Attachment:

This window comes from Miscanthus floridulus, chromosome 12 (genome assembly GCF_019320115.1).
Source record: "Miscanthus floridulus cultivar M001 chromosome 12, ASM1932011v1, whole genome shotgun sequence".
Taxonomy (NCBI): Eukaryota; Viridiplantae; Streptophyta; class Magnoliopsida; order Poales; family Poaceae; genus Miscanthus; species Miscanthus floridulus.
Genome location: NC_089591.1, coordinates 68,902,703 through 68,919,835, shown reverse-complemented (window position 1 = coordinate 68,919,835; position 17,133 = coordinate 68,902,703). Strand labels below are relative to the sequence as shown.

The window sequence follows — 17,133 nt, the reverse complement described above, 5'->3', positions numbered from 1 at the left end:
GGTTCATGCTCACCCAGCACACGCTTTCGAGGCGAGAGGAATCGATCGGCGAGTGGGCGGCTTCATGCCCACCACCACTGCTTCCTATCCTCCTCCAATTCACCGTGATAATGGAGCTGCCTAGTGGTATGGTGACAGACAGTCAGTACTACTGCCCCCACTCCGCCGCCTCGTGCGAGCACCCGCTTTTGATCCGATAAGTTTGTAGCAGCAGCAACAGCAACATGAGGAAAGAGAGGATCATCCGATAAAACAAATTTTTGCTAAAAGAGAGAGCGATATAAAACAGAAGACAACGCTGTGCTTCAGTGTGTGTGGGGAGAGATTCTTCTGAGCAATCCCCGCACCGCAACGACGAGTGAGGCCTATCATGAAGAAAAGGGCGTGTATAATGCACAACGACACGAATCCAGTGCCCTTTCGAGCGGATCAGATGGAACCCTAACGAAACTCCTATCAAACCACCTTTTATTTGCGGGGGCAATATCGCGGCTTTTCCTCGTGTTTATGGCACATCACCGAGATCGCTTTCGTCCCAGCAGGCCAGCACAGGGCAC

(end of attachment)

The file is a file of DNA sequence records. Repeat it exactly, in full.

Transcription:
This window comes from Miscanthus floridulus, chromosome 12 (genome assembly GCF_019320115.1).
Source record: "Miscanthus floridulus cultivar M001 chromosome 12, ASM1932011v1, whole genome shotgun sequence".
Taxonomy (NCBI): Eukaryota; Viridiplantae; Streptophyta; class Magnoliopsida; order Poales; family Poaceae; genus Miscanthus; species Miscanthus floridulus.
Genome location: NC_089591.1, coordinates 68,902,703 through 68,919,835, shown reverse-complemented (window position 1 = coordinate 68,919,835; position 17,133 = coordinate 68,902,703). Strand labels below are relative to the sequence as shown.

The window sequence follows — 17,133 nt, the reverse complement described above, 5'->3', positions numbered from 1 at the left end:
GGTTCATGCTCACCCAGCACACGCTTTCGAGGCGAGAGGAATCGATCGGCGAGTGGGCGGCTTCATGCCCACCACCACTGCTTCCTATCCTCCTCCAATTCACCGTGATAATGGAGCTGCCTAGTGGTATGGTGACAGACAGTCAGTACTACTGCCCCCACTCCGCCGCCTCGTGCGAGCACCCGCTTTTGATCCGATAAGTTTGTAGCAGCAGCAACAGCAACATGAGGAAAGAGAGGATCATCCGATAAAACAAATTTTTGCTAAAAGAGAGAGCGATATAAAACAGAAGACAACGCTGTGCTTCAGTGTGTGTGGGGAGAGATTCTTCTGAGCAATCCCCGCACCGCAACGACGAGTGAGGCCTATCATGAAGAAAAGGGCGTGTATAATGCACAACGACACGAATCCAGTGCCCTTTCGAGCGGATCAGATGGAACCCTAACGAAACTCCTATCAAACCACCTTTTATTTGCGGGGGCAATATCGCGGCTTTTCCTCGTGTTTATGGCACATCACCGAGATCGCTTTCGTCCCAGCAGGCCAGCACAGGGCAC